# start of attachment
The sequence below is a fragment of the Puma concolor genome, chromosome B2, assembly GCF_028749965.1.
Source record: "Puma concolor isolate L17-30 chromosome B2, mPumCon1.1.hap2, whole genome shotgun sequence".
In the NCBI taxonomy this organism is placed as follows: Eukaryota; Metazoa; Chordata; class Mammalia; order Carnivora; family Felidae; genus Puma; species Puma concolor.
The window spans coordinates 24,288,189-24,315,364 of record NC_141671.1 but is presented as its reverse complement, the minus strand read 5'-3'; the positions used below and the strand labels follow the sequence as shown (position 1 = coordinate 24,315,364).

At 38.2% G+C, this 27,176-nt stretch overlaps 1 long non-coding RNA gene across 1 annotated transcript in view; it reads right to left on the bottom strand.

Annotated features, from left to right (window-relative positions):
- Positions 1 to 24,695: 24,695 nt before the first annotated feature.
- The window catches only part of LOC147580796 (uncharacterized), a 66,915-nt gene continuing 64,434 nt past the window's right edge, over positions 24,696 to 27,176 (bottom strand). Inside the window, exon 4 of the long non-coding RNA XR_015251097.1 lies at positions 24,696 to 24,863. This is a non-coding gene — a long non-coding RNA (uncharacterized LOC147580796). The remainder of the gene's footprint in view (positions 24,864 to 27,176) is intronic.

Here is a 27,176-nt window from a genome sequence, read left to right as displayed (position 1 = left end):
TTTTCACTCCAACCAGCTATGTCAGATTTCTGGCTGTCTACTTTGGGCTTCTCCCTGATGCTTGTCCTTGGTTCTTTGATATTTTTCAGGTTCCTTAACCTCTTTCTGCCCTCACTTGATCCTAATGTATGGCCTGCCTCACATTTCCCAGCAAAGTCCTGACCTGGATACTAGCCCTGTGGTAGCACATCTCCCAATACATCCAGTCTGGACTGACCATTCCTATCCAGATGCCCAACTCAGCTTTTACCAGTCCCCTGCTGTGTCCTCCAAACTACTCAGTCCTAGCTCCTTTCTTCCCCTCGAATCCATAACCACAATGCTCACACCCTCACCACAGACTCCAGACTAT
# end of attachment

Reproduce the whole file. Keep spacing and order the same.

The sequence below is a fragment of the Puma concolor genome, chromosome B2, assembly GCF_028749965.1.
Source record: "Puma concolor isolate L17-30 chromosome B2, mPumCon1.1.hap2, whole genome shotgun sequence".
In the NCBI taxonomy this organism is placed as follows: Eukaryota; Metazoa; Chordata; class Mammalia; order Carnivora; family Felidae; genus Puma; species Puma concolor.
The window spans coordinates 24,288,189-24,315,364 of record NC_141671.1 but is presented as its reverse complement, the minus strand read 5'-3'; the positions used below and the strand labels follow the sequence as shown (position 1 = coordinate 24,315,364).

At 38.2% G+C, this 27,176-nt stretch overlaps 1 long non-coding RNA gene across 1 annotated transcript in view; it reads right to left on the bottom strand.

Annotated features, from left to right (window-relative positions):
- Positions 1 to 24,695: 24,695 nt before the first annotated feature.
- The window catches only part of LOC147580796 (uncharacterized), a 66,915-nt gene continuing 64,434 nt past the window's right edge, over positions 24,696 to 27,176 (bottom strand). Inside the window, exon 4 of the long non-coding RNA XR_015251097.1 lies at positions 24,696 to 24,863. This is a non-coding gene — a long non-coding RNA (uncharacterized LOC147580796). The remainder of the gene's footprint in view (positions 24,864 to 27,176) is intronic.

Here is a 27,176-nt window from a genome sequence, read left to right as displayed (position 1 = left end):
TTTTCACTCCAACCAGCTATGTCAGATTTCTGGCTGTCTACTTTGGGCTTCTCCCTGATGCTTGTCCTTGGTTCTTTGATATTTTTCAGGTTCCTTAACCTCTTTCTGCCCTCACTTGATCCTAATGTATGGCCTGCCTCACATTTCCCAGCAAAGTCCTGACCTGGATACTAGCCCTGTGGTAGCACATCTCCCAATACATCCAGTCTGGACTGACCATTCCTATCCAGATGCCCAACTCAGCTTTTACCAGTCCCCTGCTGTGTCCTCCAAACTACTCAGTCCTAGCTCCTTTCTTCCCCTCGAATCCATAACCACAATGCTCACACCCTCACCACAGACTCCAGACTAT